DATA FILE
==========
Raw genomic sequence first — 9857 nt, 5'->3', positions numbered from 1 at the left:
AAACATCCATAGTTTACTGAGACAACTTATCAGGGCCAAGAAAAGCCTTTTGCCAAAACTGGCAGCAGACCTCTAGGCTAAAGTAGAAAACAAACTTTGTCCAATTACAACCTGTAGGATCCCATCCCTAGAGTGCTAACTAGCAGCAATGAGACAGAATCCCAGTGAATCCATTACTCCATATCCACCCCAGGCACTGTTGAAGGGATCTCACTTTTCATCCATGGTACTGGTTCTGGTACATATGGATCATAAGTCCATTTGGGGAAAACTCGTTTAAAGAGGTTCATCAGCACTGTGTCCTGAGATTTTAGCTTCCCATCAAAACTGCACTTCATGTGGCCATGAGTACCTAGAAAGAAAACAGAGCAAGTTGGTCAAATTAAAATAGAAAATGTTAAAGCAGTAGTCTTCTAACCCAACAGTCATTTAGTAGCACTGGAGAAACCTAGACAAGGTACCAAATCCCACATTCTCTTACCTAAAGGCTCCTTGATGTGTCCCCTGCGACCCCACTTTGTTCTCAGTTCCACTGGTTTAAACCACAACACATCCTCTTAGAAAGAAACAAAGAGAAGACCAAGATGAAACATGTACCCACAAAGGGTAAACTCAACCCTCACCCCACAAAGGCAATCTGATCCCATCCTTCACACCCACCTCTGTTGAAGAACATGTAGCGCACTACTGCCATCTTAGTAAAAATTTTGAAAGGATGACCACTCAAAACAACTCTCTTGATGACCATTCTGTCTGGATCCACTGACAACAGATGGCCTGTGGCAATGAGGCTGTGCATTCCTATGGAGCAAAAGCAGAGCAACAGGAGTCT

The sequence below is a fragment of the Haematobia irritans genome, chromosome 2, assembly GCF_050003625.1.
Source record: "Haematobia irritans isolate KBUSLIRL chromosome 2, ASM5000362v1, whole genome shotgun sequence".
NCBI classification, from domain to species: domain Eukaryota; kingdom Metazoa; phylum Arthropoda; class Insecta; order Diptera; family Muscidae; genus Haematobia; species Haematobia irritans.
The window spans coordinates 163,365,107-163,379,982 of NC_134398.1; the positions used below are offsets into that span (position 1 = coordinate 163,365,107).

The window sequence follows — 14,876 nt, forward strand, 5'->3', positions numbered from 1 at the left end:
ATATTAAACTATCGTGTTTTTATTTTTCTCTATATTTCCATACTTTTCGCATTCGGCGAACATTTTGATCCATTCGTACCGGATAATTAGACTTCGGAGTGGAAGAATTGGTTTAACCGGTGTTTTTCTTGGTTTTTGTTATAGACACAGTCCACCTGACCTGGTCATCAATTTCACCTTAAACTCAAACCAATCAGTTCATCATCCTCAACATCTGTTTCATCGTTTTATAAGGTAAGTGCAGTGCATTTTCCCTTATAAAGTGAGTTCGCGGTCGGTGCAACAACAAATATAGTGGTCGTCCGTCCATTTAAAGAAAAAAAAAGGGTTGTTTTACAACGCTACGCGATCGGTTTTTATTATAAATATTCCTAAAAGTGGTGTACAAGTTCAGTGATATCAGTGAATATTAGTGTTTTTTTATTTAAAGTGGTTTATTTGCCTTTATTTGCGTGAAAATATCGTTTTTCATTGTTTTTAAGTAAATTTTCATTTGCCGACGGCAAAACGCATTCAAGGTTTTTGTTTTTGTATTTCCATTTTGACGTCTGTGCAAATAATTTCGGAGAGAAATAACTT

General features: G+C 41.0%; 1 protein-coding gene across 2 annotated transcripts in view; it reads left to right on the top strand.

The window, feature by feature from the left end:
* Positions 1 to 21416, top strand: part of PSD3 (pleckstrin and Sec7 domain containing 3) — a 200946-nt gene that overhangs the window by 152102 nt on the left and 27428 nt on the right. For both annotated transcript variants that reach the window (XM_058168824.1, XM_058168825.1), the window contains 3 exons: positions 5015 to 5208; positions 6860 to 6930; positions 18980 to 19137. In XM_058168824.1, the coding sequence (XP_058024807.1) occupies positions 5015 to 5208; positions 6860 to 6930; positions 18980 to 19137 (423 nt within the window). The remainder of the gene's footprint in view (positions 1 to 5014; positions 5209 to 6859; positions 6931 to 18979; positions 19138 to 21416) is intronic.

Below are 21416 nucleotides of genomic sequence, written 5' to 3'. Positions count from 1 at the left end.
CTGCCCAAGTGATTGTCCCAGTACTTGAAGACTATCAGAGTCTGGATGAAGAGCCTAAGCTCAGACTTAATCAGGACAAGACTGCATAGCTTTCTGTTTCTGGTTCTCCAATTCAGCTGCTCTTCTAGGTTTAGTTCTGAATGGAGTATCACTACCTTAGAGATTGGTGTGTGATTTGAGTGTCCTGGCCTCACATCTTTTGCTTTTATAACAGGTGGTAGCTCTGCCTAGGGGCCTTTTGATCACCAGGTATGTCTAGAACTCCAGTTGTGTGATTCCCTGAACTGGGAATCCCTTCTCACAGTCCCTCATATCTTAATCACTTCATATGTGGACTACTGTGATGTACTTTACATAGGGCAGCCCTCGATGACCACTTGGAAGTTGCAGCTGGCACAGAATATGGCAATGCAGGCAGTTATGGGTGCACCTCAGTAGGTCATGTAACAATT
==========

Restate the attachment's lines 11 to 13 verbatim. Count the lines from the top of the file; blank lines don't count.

* Positions 1 to 21416, top strand: part of PSD3 (pleckstrin and Sec7 domain containing 3) — a 200946-nt gene that overhangs the window by 152102 nt on the left and 27428 nt on the right. For both annotated transcript variants that reach the window (XM_058168824.1, XM_058168825.1), the window contains 3 exons: positions 5015 to 5208; positions 6860 to 6930; positions 18980 to 19137. In XM_058168824.1, the coding sequence (XP_058024807.1) occupies positions 5015 to 5208; positions 6860 to 6930; positions 18980 to 19137 (423 nt within the window). The remainder of the gene's footprint in view (positions 1 to 5014; positions 5209 to 6859; positions 6931 to 18979; positions 19138 to 21416) is intronic.

Below are 21416 nucleotides of genomic sequence, written 5' to 3'. Positions count from 1 at the left end.
CTGCCCAAGTGATTGTCCCAGTACTTGAAGACTATCAGAGTCTGGATGAAGAGCCTAAGCTCAGACTTAATCAGGACAAGACTGCATAGCTTTCTGTTTCTGGTTCTCCAATTCAGCTGCTCTTCTAGGTTTAGTTCTGAATGGAGTATCACTACCTTAGAGATTGGTGTGTGATTTGAGTGTCCTGGCCTCACATCTTTTGCTTTTATAACAGGTGGTAGCTCTGCCTAGGGGCCTTTTGATCACCAGGTATGTCTAGAACTCCAGTTGTGTGATTCCCTGAACTGGGAATCCCTTCTCACAGTCCCTCATATCTTAATCACTTCATATGTGGACTACTGTGATGTACTTTACATAGGGCAGCCCTCGATGACCACTTGGAAGTTGCAGCTGGCACAGAATATGGCAATGCAGGCAGTTATGGGTGCACCTCAGTAGGTCATGTAACAATT